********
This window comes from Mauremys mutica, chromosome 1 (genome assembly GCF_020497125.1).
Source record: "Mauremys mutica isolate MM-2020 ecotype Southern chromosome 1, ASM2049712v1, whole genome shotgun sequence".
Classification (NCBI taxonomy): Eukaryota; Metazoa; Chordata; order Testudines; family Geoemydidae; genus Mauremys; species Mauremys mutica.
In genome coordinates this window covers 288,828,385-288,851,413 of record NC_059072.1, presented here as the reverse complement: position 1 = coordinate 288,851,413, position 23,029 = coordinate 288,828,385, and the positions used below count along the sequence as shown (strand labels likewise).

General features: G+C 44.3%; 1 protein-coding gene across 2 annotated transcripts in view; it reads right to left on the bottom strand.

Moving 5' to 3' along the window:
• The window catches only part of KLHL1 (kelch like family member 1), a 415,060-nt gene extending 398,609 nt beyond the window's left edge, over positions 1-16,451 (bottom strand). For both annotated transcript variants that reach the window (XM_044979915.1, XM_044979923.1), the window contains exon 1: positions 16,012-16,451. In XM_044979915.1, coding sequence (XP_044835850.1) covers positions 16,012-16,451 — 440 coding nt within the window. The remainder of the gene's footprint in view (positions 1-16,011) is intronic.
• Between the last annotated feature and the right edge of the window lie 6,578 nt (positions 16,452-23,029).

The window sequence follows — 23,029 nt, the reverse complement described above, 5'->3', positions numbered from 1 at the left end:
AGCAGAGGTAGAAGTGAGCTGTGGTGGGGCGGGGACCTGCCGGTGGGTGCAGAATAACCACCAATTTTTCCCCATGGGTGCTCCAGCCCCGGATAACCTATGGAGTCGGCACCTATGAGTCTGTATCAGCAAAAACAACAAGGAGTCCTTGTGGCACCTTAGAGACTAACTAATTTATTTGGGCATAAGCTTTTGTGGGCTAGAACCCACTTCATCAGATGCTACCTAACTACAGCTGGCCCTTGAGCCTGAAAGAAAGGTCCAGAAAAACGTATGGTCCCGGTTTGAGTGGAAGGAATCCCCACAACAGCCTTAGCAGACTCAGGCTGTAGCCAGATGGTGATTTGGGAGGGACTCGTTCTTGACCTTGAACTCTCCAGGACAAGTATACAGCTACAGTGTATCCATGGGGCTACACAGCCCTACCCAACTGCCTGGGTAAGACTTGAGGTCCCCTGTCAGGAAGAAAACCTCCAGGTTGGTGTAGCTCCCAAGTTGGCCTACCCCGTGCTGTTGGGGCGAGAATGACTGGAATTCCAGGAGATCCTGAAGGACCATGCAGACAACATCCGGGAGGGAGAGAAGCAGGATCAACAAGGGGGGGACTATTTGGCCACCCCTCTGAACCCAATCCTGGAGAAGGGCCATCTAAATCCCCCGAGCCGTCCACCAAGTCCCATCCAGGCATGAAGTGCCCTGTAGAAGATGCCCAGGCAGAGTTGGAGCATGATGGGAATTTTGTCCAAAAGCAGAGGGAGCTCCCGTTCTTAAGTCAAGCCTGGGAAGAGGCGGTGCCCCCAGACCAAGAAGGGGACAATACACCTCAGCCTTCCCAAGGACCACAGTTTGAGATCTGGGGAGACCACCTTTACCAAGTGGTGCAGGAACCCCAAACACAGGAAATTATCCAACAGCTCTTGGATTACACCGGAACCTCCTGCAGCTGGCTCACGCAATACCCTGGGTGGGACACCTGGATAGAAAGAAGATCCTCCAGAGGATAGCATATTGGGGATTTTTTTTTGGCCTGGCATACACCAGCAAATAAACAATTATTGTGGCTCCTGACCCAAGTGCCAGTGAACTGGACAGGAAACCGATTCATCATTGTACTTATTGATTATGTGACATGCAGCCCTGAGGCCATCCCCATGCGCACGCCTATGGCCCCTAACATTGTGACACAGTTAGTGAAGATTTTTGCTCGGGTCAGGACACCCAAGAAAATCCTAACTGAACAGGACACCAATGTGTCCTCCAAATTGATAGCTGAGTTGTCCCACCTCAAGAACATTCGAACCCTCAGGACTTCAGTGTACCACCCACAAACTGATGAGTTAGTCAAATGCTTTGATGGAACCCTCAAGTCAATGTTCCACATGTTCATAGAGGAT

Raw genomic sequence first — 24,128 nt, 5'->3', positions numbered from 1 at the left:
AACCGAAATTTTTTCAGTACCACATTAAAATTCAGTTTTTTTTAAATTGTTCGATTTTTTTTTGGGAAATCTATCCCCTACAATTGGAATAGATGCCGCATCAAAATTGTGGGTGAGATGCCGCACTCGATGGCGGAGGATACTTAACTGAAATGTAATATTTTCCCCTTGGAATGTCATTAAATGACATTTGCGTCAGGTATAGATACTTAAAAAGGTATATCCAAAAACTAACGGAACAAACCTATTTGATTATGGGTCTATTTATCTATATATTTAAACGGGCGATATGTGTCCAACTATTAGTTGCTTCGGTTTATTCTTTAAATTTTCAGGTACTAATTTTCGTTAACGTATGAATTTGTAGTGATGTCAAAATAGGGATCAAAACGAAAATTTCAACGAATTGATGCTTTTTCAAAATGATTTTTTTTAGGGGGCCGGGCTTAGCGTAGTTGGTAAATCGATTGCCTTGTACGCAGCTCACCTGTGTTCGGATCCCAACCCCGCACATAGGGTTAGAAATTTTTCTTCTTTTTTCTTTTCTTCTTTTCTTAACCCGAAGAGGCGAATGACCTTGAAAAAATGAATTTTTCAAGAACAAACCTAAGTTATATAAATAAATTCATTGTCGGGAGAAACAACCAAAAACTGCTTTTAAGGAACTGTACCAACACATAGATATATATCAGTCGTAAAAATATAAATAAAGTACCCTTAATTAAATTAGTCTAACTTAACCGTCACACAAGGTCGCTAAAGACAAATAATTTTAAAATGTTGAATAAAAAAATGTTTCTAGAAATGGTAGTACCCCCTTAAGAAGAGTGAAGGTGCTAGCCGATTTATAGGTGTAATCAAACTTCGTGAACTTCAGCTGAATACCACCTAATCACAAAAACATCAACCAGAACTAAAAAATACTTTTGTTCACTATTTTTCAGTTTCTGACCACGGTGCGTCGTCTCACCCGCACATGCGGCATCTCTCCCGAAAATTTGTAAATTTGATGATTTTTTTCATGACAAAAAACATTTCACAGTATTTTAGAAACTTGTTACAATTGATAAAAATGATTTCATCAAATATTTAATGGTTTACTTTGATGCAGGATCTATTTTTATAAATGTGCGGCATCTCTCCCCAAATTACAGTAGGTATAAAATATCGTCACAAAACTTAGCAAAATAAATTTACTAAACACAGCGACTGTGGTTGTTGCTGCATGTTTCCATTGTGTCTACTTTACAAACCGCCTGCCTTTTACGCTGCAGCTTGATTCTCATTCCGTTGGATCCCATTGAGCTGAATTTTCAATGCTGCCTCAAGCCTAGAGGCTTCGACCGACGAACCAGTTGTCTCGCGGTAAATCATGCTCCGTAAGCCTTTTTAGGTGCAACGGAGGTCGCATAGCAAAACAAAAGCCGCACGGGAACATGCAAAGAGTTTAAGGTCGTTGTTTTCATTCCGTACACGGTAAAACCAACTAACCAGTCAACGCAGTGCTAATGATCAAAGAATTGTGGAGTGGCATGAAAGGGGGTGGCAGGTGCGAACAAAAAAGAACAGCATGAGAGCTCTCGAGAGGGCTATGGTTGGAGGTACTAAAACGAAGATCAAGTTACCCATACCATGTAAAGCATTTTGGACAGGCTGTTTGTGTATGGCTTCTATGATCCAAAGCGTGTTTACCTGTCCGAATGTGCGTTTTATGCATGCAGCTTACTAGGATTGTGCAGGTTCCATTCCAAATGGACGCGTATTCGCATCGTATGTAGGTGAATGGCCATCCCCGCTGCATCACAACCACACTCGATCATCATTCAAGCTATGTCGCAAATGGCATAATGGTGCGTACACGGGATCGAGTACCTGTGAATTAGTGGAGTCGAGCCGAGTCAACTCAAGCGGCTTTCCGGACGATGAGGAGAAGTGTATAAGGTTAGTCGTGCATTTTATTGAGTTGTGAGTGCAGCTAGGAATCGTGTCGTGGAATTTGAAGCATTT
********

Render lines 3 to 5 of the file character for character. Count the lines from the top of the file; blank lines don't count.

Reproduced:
Classification (NCBI taxonomy): Eukaryota; Metazoa; Chordata; order Testudines; family Geoemydidae; genus Mauremys; species Mauremys mutica.
In genome coordinates this window covers 288,828,385-288,851,413 of record NC_059072.1, presented here as the reverse complement: position 1 = coordinate 288,851,413, position 23,029 = coordinate 288,828,385, and the positions used below count along the sequence as shown (strand labels likewise).

General features: G+C 44.3%; 1 protein-coding gene across 2 annotated transcripts in view; it reads right to left on the bottom strand.